Jurasic Park 3D – April 5
Oblivion – April 12
“The Most Powerful Man in the World and other stories” is a collection of five, short, scifi stories by Stephen L. Thompson to provide a sample of his writing.
A being from the distant future with almost unlimited powers comes back to help Ian Steele make the world a better place in “The Most Powerful Man in the World.” The bookstore customer has an entirely different reason for wanting books in “Black Market Books.” “Motherhood” tells the story of Thomas Gillespie, the surrogate mother for an AI. “Storyteller” is about an author thinking his book into existence. And “Deadworld” is about the alien world humans are reborn on – in alien bodies – after they die.
Excerpt from “The Most Powerful Man in the World”
“What happened?” Ian asked from the floor.
Ian sat up and looked around the empty room. It was maybe fifteen feet on a side and painted a dull grey. “Where am I?”
“A dimensional intrusion located within your living room wall.”
Pulling him to his feet, she explained, “Basically, it’s a space that can be as large,” here Karen threw her arms out and the walls zoomed away beyond sight, “or as small as I want.” She then drew her arms in and the two stood in a space the size of a phone booth. The room returned to its original size and Karen stretched. “But I think this is a good size.”
Ian spun around, trying to keep an eye on each of the walls as if they might sneak up and squish him. “What the hell is this?”
Karen put her arm around him. “Arthur C. Clarke once said that ‘Any sufficiently advanced technology is indistinguishable from magic.’” Shrugging, Karen stated, “This is magic.”
This is something I’ve seen several times in short stories or novels over the years. I recently saw this in a short story by a famous author, which prompted this rant.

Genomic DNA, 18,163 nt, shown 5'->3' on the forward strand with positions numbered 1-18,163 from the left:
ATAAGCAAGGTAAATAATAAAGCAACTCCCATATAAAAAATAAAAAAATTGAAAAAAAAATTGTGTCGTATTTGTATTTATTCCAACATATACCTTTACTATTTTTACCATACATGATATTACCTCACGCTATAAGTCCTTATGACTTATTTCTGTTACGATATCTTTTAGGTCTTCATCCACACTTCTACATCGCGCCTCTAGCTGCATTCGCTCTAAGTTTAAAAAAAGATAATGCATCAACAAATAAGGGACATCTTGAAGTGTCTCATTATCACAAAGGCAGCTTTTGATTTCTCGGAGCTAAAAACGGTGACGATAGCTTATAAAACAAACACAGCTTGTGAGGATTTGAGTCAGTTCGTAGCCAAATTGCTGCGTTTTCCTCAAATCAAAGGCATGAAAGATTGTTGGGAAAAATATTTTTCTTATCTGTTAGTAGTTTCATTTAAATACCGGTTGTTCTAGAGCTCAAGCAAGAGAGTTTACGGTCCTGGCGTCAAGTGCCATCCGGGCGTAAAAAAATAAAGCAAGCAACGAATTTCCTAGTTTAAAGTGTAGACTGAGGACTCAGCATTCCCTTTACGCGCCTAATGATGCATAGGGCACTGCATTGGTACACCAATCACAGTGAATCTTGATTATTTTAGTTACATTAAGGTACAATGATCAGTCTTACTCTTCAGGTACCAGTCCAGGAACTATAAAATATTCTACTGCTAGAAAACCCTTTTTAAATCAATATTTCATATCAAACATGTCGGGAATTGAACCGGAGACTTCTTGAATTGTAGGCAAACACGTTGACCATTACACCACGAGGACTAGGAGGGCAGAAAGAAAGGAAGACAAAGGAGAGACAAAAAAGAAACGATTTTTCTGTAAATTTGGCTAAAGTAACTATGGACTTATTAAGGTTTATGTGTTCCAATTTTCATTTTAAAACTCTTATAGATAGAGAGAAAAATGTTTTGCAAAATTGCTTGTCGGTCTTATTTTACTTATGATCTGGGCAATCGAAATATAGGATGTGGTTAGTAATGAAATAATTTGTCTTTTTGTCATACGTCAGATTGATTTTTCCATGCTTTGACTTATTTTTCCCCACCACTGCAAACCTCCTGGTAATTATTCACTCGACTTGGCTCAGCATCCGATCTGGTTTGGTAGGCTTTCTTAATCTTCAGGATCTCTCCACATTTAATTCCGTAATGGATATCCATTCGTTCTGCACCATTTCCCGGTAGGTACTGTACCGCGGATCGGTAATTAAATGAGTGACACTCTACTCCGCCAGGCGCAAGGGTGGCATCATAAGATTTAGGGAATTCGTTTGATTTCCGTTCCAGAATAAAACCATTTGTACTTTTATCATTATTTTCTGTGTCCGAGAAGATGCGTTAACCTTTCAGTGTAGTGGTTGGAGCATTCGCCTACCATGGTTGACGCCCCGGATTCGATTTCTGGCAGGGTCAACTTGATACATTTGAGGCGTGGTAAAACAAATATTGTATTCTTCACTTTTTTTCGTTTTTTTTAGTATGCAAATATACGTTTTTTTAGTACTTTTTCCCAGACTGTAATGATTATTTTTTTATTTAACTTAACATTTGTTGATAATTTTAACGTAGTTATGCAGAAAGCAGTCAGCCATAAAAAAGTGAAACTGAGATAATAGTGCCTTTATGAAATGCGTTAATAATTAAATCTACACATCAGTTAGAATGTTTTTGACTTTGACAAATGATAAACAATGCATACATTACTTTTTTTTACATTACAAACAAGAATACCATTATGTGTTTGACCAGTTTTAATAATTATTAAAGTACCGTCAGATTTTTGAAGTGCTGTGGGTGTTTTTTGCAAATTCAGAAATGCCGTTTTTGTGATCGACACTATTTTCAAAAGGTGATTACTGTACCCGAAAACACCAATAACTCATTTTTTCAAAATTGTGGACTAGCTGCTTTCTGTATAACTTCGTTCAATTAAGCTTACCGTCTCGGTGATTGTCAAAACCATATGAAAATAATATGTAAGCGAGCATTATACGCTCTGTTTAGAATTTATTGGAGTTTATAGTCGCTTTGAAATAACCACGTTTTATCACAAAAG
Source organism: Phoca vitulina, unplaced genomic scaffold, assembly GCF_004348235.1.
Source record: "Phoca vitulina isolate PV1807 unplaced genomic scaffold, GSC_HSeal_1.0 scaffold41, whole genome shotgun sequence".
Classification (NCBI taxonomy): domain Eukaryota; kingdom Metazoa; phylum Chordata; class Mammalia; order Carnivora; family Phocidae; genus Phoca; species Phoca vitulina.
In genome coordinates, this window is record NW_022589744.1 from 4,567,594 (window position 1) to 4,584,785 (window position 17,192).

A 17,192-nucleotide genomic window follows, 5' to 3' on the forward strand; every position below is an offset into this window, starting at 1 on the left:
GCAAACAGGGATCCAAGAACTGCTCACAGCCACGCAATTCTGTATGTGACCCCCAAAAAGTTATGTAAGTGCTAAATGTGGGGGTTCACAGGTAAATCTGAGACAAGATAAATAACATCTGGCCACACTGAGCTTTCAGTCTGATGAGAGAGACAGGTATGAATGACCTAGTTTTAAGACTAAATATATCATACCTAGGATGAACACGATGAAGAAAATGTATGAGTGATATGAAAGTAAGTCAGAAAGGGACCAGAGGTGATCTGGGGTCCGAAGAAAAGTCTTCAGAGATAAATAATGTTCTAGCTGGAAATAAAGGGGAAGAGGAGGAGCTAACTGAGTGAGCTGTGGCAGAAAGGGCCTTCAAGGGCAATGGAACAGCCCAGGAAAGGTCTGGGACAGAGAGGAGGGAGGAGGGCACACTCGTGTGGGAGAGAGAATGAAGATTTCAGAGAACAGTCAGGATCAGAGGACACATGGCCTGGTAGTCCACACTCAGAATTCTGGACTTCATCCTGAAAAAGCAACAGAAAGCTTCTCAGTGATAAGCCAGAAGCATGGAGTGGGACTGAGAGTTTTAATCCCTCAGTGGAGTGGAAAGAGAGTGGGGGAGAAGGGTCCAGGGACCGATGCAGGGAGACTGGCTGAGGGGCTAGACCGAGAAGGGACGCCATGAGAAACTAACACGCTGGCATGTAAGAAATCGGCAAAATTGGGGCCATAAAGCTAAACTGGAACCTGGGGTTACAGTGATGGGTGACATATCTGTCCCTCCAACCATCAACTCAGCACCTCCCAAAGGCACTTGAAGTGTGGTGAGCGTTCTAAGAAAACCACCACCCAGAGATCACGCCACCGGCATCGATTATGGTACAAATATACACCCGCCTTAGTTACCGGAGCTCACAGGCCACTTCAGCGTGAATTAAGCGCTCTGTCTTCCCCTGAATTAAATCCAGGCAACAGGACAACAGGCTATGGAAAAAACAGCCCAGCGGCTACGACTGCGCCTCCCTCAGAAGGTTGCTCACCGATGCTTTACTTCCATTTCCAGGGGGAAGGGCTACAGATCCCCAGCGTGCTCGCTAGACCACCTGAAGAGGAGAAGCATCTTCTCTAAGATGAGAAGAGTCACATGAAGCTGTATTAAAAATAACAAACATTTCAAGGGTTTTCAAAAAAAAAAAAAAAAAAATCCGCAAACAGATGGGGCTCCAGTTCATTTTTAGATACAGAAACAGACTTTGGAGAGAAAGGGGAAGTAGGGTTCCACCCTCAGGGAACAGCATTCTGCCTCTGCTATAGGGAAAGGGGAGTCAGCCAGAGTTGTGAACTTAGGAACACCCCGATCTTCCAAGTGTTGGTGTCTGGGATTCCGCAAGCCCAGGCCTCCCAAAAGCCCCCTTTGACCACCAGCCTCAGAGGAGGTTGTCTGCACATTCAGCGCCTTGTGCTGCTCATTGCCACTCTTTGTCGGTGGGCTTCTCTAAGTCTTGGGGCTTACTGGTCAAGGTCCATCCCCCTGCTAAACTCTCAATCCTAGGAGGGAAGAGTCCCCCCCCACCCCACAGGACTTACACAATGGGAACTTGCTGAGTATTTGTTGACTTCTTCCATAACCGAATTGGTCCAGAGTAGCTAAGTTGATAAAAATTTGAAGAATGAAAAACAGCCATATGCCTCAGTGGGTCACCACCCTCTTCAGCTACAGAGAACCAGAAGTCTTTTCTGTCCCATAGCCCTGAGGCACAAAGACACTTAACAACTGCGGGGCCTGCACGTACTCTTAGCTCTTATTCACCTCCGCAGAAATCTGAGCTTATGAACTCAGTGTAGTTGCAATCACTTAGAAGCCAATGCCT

Basically, what happens is a group of people set out on an expedition, either to another planet or back in time. It takes months or years of work to outfit the ship and/or fly to the other planet. Shortly after they arrive, one of the crew raises their hand and asks, “What are we doing here?” Now, I’m not talking about military expeditions where – for secrecy – they have to get to the place before they open their orders, I understand that. What I’m talking about is usually corporate missions to find some new resource or a general science expedition. Every time I see it I can’t help but wonder, Did they miss the memo? I mean, how can they spend months or years working on a project without once asking, What’s the point?
I think the reason many authors do this is because it’s the best way they can think of to disguise an info dump. Seriously, what would you rather read about, characters discussing what they are going to do with a planet looming in their viewscreen, or characters sitting around a drab conference table on Earth as some schmuck reads through the bullet points on a power point presentation? “As you can see, here are our synergetic objectives once we arrive at Brindenbaugh Alpha-7.”
I understand that on one hand there is the realistic – usually boring – way things are done in the real world, while on the other hand there is the far more entertaining way things are done in fiction. I also understand that part of enjoying fiction is getting lost in that world, momentarily forgetting that it’s fiction. So when I read about a character who spent months in a spaceship flying to some distant planet, apparently without once asking why they’ve spent months in a spaceship flying to some distant planet, the fact that these characters are not real people become abundantly clear.